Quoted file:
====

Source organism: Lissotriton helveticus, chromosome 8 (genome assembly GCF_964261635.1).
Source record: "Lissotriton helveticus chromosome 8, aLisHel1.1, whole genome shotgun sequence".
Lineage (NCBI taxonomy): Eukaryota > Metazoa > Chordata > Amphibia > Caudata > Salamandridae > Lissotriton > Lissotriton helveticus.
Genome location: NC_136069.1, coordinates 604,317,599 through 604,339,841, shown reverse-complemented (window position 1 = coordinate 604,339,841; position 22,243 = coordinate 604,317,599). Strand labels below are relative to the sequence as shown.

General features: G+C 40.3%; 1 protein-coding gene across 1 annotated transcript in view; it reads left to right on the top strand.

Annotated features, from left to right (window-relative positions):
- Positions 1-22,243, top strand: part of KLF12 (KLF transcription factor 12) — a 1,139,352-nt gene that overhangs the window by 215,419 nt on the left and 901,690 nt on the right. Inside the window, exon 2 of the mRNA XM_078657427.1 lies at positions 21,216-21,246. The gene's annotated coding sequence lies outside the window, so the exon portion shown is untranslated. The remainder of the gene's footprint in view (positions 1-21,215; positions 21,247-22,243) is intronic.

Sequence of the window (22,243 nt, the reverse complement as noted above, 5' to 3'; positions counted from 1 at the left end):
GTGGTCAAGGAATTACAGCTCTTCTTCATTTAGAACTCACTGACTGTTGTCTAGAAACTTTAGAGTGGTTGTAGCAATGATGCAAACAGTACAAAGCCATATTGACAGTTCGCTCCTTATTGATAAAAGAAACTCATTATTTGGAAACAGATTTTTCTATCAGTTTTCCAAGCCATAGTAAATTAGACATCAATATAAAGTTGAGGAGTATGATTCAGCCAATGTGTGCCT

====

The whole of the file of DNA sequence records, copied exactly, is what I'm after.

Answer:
Source organism: Lissotriton helveticus, chromosome 8 (genome assembly GCF_964261635.1).
Source record: "Lissotriton helveticus chromosome 8, aLisHel1.1, whole genome shotgun sequence".
Lineage (NCBI taxonomy): Eukaryota > Metazoa > Chordata > Amphibia > Caudata > Salamandridae > Lissotriton > Lissotriton helveticus.
Genome location: NC_136069.1, coordinates 604,317,599 through 604,339,841, shown reverse-complemented (window position 1 = coordinate 604,339,841; position 22,243 = coordinate 604,317,599). Strand labels below are relative to the sequence as shown.

General features: G+C 40.3%; 1 protein-coding gene across 1 annotated transcript in view; it reads left to right on the top strand.

Annotated features, from left to right (window-relative positions):
- Positions 1-22,243, top strand: part of KLF12 (KLF transcription factor 12) — a 1,139,352-nt gene that overhangs the window by 215,419 nt on the left and 901,690 nt on the right. Inside the window, exon 2 of the mRNA XM_078657427.1 lies at positions 21,216-21,246. The gene's annotated coding sequence lies outside the window, so the exon portion shown is untranslated. The remainder of the gene's footprint in view (positions 1-21,215; positions 21,247-22,243) is intronic.

Sequence of the window (22,243 nt, the reverse complement as noted above, 5' to 3'; positions counted from 1 at the left end):
GTGGTCAAGGAATTACAGCTCTTCTTCATTTAGAACTCACTGACTGTTGTCTAGAAACTTTAGAGTGGTTGTAGCAATGATGCAAACAGTACAAAGCCATATTGACAGTTCGCTCCTTATTGATAAAAGAAACTCATTATTTGGAAACAGATTTTTCTATCAGTTTTCCAAGCCATAGTAAATTAGACATCAATATAAAGTTGAGGAGTATGATTCAGCCAATGTGTGCCT